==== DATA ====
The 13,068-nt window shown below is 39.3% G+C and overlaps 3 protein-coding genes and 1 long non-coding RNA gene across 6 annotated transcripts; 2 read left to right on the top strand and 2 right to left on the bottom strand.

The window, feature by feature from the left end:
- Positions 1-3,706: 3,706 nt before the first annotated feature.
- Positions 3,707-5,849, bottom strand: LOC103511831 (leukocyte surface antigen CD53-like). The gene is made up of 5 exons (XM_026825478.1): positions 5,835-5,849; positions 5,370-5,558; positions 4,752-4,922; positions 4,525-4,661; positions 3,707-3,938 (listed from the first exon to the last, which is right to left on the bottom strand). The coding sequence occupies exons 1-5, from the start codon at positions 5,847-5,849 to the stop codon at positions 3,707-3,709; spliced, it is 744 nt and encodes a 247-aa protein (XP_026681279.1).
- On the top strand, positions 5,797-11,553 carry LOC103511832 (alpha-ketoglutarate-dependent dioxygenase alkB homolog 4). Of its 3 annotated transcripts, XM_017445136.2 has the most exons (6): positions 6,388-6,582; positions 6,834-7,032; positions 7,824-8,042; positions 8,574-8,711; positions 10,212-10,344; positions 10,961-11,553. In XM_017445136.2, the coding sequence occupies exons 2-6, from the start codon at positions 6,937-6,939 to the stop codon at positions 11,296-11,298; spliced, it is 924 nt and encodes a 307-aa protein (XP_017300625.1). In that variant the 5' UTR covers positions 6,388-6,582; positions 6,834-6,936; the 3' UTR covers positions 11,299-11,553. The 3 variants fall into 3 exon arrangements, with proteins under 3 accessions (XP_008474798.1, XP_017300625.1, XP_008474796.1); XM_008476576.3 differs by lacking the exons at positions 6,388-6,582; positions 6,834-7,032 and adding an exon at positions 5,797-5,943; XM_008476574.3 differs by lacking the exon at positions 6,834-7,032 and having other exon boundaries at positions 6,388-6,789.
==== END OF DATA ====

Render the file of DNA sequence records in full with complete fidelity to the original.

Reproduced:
The 13,068-nt window shown below is 39.3% G+C and overlaps 3 protein-coding genes and 1 long non-coding RNA gene across 6 annotated transcripts; 2 read left to right on the top strand and 2 right to left on the bottom strand.

The window, feature by feature from the left end:
- Positions 1-3,706: 3,706 nt before the first annotated feature.
- Positions 3,707-5,849, bottom strand: LOC103511831 (leukocyte surface antigen CD53-like). The gene is made up of 5 exons (XM_026825478.1): positions 5,835-5,849; positions 5,370-5,558; positions 4,752-4,922; positions 4,525-4,661; positions 3,707-3,938 (listed from the first exon to the last, which is right to left on the bottom strand). The coding sequence occupies exons 1-5, from the start codon at positions 5,847-5,849 to the stop codon at positions 3,707-3,709; spliced, it is 744 nt and encodes a 247-aa protein (XP_026681279.1).
- On the top strand, positions 5,797-11,553 carry LOC103511832 (alpha-ketoglutarate-dependent dioxygenase alkB homolog 4). Of its 3 annotated transcripts, XM_017445136.2 has the most exons (6): positions 6,388-6,582; positions 6,834-7,032; positions 7,824-8,042; positions 8,574-8,711; positions 10,212-10,344; positions 10,961-11,553. In XM_017445136.2, the coding sequence occupies exons 2-6, from the start codon at positions 6,937-6,939 to the stop codon at positions 11,296-11,298; spliced, it is 924 nt and encodes a 307-aa protein (XP_017300625.1). In that variant the 5' UTR covers positions 6,388-6,582; positions 6,834-6,936; the 3' UTR covers positions 11,299-11,553. The 3 variants fall into 3 exon arrangements, with proteins under 3 accessions (XP_008474798.1, XP_017300625.1, XP_008474796.1); XM_008476576.3 differs by lacking the exons at positions 6,388-6,582; positions 6,834-7,032 and adding an exon at positions 5,797-5,943; XM_008476574.3 differs by lacking the exon at positions 6,834-7,032 and having other exon boundaries at positions 6,388-6,789.